The Secretary of State to the Minister in Colombia ( Whitehouse )
Sir: There are transmitted herewith, for your confidential information, copies of memoranda of conversations between the Chief of the Division of Latin American Affairs and Dr. Fabio Lozano, Colombian Minister at Washington, on April 6th, last;12 and between Mr. Welles, Assistant Secretary of State, and Dr. Lozano, on April 9, 1934.13 Both memoranda relate to the attitude of this Government toward the employment by that of Colombia of American citizens as aeronautical instructors. The following are also enclosed: a copy of a press release dated April 11, 1934, on this subject;14 a translation of a contract which the Colombian Government concluded with various American citizens for their services as aviation instructors, as well as photostatic copies’ of subsequent revised contracts with pilots and with mechanics15 from which, after objection had been made by this Government, certain provisions of the original contract were deleted, notably one actually enlisting the individuals in question in the Colombian armed forces, and another obligating them to fight in time of war.
As originally written, this Government was of the opinion that the contracts would violate the spirit, if not the strict letter, of Sections 21, 22 and 25 of Title 18 of the United States Code under the title of “Offenses against Neutrality”, particularly Section 22. The Department refused to issue passports to travel to Colombia to persons signing that contract, and requested the Colombian Minister not to make any further contracts or arrangements with American citizens where under the latter would be required to serve in the armed forces of Colombia, [Page 388] to recall the existing contracts and to delete from them the clause to this effect.
Upon the Colombian Government’s compliance with this Government’s’ request, passports were issued to the individuals signing the revised contracts, who departed for Colombia, according to the Department’s information, on April 12, 1934. There is enclosed a photostatic copy of the list of passengers sailing from New York on the SS Colombia on April 12, 1934.16 All of the passengers on this list whose destination is given as Puerto Colombia are understood to have taken service with the Colombian Government.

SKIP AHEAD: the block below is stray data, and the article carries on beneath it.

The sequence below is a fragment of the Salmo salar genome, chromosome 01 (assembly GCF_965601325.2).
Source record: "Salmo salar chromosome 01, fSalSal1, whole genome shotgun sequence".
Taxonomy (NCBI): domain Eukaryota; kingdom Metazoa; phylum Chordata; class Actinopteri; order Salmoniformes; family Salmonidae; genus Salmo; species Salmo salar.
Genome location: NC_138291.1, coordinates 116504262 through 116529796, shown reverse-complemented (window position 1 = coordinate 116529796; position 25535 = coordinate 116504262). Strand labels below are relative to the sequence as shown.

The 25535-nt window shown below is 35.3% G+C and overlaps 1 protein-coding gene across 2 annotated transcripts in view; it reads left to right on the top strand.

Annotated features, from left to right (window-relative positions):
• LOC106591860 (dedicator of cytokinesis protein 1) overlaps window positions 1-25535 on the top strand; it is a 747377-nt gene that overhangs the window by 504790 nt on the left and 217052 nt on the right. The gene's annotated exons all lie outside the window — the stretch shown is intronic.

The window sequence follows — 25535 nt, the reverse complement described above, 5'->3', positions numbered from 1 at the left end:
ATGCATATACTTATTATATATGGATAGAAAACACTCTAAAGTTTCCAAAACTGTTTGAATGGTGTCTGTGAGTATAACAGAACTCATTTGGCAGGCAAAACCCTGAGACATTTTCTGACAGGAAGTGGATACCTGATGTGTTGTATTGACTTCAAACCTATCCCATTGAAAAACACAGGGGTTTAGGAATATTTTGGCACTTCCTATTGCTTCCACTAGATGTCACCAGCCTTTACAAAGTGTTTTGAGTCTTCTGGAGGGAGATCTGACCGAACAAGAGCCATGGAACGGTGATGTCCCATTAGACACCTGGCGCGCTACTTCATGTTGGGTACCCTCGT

The names contained on the lists attached hereto are not exhaustive of Americans who have taken service with the Colombian Government inasmuch as this Government understands that further contracts are being signed by the Colombian Government with American citizens who will be proceeding to Colombia in the near future.
The Department desires’ you to apprise it of whatever information of interest may come to your attention regarding the activities of any of the American aviators in the service of the Colombian Government. Should any of the Americans under reference enlist in the Colombian armed forces or, in the event of the outbreak of hostilities to which Colombia might be a party, should they participate in such hostilities, this Government would of course have to request the surrender of the passports of the individuals concerned.
As the Legation will observe from the enclosed press release dated April 11, 1934, Americans holding reserve commissions in our Army or Navy will forfeit them if they enter the military service of a foreign country. You are therefore instructed to report to the Department the names that may come to your attention of any Americans who are reserve officers in the United States Army or Navy, serving in Colombia, in order that their names may be transmitted to the War and Navy Departments for appropriate action, should they enlist in the Colombian forces or take part in combat.
Very truly yours.